Cross-border payments are getting popular as more and more startups, LLPs, private limited companies, and other SMEs are going international in their dealings. In India, the startup ecosystem has grown by leaps and bounds.
The number of startups in India increased to over 70,000 in June 2022 from only 471 in 2016. The growing number of startups and SMEs, which range from single-handedly run proprietorships to ever-perpetual companies, is one of the reasons that India is the largest receiver of inward remittances globally.
However, every cross-border transaction is subjected to some rules. These rules are set by the central financial institution of a country. For instance, remittances are governed by the Reserve Bank of India (RBI) and the Foreign Exchange Management Act (FEMA) in India.
Whether you are sending money abroad or receiving it from abroad, you must specify the purpose of such cross-border transactions, which we know as purpose codes. Purpose codes are issued by the government of a country to overlook all the transactions happening in and out of the country. These codes also enable the smooth processing of the cross-border payment system.
But what if you choose the wrong purpose code? Do you lose the money? Let's find out.
What is the Purpose Code?
Countries around the world issue purpose codes through their central banking institutions. A purpose code is required for cross-border transactions to be successful. Each transaction involving foreign currency is assigned a separate purpose code.
A purpose code specifies the purpose of the transactions, i.e., why the transaction is being performed. When making a cross-border payment, purpose codes from both the sender and receiver countries may be required in order to meet the regulatory requirements of the banks issuing the codes.
In India, RBI has various purpose codes for both payments received by Indians from abroad and payments sent by Indians abroad.
In other words, the purpose code assists regulators in determining the precise nature of a cross-border transaction, whether it is inward remittances in foreign currency or outward remittances in foreign currency.
Why is It Needed?
The RBI has a list of purpose codes that must be included in the details of every remittance. These codes specify the nature of the transaction as well as the specific reason for the transfer. The RBI can classify remittances using these codes. For example, if the purpose of your foreign transaction is 'postal services,' you must use the code P0401 when processing the transfer.
Many startups, freelancers, and SMEs in India use payment gateways such as Salt, PayPal, Wise for both inward and outward remittances. Before you can withdraw funds from your account to your local Indian bank account, you must first select the correct purpose code if you use a payment system to receive payments in foreign currency. It will be used as the default reason for all future payments once you enter the correct purpose code for your remittances. Along with the correct purpose code, you will also need a Foreign Inward Remittance Certificate (FIRC) issued by RBI to receive cross-border payments.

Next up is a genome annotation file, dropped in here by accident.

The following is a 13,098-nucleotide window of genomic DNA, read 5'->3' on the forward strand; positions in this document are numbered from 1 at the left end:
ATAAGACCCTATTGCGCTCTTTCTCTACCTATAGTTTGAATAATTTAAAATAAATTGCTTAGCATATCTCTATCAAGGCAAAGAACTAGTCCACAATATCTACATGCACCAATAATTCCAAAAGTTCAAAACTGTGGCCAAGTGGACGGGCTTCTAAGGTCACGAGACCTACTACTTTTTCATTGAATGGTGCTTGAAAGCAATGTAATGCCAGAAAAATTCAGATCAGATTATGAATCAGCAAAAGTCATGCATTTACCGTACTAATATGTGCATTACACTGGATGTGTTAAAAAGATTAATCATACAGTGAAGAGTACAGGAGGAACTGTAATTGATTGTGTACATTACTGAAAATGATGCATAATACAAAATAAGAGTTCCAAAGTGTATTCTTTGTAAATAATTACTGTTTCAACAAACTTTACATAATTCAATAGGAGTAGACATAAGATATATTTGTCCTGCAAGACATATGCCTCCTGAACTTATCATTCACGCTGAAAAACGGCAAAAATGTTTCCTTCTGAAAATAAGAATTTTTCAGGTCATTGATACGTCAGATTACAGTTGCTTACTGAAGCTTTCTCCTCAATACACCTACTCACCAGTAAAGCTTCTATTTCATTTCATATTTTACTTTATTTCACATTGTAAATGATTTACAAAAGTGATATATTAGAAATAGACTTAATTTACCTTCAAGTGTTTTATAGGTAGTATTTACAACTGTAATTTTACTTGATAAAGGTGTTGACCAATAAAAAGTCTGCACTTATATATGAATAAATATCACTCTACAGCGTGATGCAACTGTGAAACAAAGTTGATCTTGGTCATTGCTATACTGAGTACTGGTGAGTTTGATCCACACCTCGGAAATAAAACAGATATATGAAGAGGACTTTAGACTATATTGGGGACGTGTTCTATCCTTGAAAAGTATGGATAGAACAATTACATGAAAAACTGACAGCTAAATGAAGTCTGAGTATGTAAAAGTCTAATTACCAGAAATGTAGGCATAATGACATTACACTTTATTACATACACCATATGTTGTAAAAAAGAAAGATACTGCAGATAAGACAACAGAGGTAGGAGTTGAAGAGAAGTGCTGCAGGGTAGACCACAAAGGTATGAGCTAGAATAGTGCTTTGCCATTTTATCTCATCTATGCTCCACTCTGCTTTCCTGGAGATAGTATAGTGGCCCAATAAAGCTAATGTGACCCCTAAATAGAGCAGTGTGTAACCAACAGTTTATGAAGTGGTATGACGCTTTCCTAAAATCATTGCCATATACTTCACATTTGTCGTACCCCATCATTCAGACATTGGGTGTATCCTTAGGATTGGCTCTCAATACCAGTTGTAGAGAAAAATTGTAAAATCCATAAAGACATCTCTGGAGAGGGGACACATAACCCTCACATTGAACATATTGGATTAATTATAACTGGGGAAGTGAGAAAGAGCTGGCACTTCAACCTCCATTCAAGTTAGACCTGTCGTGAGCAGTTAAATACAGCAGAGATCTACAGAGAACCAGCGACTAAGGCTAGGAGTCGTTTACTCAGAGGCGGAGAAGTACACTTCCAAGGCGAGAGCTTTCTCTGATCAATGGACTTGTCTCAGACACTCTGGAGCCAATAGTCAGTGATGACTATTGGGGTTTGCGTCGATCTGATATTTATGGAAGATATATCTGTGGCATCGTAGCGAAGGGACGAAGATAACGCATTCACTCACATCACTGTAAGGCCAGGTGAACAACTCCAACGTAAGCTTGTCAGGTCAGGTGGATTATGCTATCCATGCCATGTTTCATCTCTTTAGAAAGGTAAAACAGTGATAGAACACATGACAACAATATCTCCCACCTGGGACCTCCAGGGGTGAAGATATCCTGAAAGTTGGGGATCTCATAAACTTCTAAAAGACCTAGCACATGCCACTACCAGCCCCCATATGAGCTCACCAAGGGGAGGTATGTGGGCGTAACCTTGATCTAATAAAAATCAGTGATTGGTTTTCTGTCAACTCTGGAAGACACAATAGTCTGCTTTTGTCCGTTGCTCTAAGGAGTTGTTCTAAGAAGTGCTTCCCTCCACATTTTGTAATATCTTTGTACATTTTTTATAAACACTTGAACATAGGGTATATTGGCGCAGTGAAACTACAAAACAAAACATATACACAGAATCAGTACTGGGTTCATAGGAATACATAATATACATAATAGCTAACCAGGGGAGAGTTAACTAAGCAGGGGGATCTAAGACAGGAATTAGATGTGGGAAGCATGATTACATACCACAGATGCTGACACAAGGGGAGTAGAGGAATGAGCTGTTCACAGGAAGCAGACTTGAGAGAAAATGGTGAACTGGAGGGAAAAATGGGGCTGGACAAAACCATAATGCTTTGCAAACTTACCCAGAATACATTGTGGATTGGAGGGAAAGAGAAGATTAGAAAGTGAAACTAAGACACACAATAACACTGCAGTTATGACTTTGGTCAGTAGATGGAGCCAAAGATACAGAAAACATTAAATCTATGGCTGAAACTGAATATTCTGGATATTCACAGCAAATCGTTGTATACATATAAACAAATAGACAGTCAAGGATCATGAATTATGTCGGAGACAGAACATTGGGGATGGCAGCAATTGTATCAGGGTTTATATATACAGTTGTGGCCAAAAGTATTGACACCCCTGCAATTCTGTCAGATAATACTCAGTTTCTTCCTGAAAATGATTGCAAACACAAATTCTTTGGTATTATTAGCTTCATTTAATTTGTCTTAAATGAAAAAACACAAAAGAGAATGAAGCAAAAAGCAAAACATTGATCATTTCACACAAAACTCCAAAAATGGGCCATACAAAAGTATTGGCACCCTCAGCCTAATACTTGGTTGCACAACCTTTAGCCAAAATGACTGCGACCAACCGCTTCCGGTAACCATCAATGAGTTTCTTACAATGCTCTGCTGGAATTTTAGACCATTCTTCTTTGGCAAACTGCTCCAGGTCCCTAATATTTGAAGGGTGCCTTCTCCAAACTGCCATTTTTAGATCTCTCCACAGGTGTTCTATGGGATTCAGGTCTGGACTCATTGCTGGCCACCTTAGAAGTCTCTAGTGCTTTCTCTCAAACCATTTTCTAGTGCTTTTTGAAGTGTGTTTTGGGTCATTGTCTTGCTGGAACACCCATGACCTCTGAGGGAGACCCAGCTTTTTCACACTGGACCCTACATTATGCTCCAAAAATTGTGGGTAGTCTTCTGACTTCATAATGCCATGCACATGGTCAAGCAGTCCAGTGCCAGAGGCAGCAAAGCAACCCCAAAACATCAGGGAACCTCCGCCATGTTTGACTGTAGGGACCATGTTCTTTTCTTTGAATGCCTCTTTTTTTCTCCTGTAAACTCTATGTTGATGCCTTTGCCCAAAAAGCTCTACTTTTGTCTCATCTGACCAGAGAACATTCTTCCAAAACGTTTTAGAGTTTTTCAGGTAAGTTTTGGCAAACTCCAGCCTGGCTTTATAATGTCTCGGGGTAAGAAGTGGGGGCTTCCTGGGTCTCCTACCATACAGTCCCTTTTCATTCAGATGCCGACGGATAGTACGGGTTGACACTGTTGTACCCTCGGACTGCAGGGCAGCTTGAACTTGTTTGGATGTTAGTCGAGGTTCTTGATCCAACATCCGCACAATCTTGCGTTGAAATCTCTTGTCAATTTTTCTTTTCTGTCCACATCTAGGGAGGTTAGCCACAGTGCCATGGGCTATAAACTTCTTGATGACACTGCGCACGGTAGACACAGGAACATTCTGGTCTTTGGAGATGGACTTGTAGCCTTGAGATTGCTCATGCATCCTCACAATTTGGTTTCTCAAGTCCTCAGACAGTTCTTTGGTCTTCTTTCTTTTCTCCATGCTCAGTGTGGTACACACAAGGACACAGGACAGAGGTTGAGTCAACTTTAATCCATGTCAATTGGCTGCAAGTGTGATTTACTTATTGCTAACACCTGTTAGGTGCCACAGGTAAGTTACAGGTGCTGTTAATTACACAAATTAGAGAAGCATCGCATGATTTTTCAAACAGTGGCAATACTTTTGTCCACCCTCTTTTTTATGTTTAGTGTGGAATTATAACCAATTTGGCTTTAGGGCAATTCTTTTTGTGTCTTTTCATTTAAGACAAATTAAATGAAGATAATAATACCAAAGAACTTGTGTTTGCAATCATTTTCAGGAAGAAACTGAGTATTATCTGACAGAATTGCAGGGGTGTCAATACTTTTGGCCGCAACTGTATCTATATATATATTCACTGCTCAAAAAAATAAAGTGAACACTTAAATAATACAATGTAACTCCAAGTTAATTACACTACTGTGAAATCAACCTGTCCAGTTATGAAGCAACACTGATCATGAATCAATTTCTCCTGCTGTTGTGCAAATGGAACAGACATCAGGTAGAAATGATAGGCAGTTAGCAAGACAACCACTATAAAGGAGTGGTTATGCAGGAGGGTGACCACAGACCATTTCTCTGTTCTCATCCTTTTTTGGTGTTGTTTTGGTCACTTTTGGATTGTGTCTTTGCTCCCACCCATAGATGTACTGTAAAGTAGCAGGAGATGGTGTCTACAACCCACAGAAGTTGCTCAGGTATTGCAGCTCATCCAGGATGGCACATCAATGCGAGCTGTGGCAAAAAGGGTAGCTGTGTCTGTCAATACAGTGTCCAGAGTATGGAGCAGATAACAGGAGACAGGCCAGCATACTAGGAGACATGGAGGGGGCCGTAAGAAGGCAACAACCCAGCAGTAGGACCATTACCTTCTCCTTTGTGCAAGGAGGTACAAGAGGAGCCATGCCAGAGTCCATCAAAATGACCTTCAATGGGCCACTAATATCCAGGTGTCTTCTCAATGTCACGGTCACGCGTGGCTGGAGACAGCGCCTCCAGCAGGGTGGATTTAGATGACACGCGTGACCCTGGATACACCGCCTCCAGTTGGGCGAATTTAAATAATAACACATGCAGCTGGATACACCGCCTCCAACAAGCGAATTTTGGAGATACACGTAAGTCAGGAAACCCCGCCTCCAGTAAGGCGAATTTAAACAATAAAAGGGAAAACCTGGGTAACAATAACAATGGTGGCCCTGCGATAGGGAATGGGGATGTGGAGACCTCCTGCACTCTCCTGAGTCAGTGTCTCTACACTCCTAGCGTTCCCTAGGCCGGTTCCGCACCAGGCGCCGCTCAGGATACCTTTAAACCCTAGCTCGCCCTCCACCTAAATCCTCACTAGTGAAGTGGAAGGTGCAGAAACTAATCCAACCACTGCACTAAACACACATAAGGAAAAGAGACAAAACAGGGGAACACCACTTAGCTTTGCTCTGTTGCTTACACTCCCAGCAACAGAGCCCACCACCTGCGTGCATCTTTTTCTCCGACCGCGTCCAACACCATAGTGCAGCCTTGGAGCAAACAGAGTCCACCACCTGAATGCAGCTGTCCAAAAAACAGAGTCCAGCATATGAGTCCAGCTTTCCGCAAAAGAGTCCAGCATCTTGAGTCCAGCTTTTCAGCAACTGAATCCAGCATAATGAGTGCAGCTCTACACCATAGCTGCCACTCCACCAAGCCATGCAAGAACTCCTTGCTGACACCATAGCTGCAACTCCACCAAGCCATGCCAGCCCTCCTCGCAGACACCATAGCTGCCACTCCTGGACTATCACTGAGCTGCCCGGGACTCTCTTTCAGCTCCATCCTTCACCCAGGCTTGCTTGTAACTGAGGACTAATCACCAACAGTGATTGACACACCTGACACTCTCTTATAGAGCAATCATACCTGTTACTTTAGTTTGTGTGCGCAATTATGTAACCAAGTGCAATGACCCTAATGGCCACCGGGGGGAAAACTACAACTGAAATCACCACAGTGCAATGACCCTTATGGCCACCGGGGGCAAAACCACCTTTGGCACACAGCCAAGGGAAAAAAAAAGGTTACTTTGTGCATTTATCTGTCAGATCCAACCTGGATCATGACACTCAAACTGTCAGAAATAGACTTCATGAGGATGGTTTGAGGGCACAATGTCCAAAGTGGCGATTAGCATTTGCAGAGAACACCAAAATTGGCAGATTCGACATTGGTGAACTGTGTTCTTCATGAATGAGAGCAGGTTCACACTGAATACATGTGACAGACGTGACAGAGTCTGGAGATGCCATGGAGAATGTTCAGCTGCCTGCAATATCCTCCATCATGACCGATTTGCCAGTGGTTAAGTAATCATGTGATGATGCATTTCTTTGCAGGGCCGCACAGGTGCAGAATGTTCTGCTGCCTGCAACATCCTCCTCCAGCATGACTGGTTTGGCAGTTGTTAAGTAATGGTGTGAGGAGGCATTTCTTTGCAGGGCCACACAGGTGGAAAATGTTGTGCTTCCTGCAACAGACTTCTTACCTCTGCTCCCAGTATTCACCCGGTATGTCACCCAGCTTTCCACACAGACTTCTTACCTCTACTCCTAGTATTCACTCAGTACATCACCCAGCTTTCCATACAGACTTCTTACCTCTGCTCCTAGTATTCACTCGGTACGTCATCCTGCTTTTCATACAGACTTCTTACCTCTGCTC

What Happens When You Choose the Wrong Purpose Code?
As stated earlier, purpose codes are required for both inward and outward remittances. If you select the incorrect purpose code, the central bank may flag the transactions as an attempt to evade taxes. Wrong purpose codes can cause your transactions to fail. Furthermore, the bank may suspend the amount on charges of tax evasion and book you under the tax laws of the land. If the transaction involves a larger sum, the risk of losing the money upon selecting the incorrect purpose code increases. If you enter the wrong purpose code, you will be unable to change it for previous transactions.
RBI has issued about 188 purpose codes and it’s always safe to cross-check your purpose code before filling the details. Instead of scouring through the endless list of codes, you can use SALT’s purpose code finder tool.
How Does SALT Help in Cross-Border Transactions?
Excessive transaction fees and a lengthy waiting period make cross-border payments difficult. Banks from different countries deal with one another in cross-border transactions. Aside from currency conversion, there are other considerations, such as varying taxable amounts and hidden fees.
Because there are so many entities involved in a single transaction, the process can be quite slow. SALT, on the other hand, makes cross-border payments easier than ever for all kinds of B2B processes.
SALT is a neobank that works hard to make cross-border payments simple for businesses. SALT allows you to transfer money from abroad in 24 hours for a low fee of only 1.75% of the total transaction amount.
Furthermore, unlike traditional financial institutions, the SALT verification process is simple and quick. You simply need to register on SALT and fill out the necessary information from the comfort of your own home.
SALT does not require a minimum transaction amount to use its services, whether you are a startup, an LLP, a private limited company, or an SME.
There are no hidden fees, annual subscription fees, or markup fees when you use SALT. As a result, with SALT, any business or even a large corporation can easily perform cross-border payments across the globe.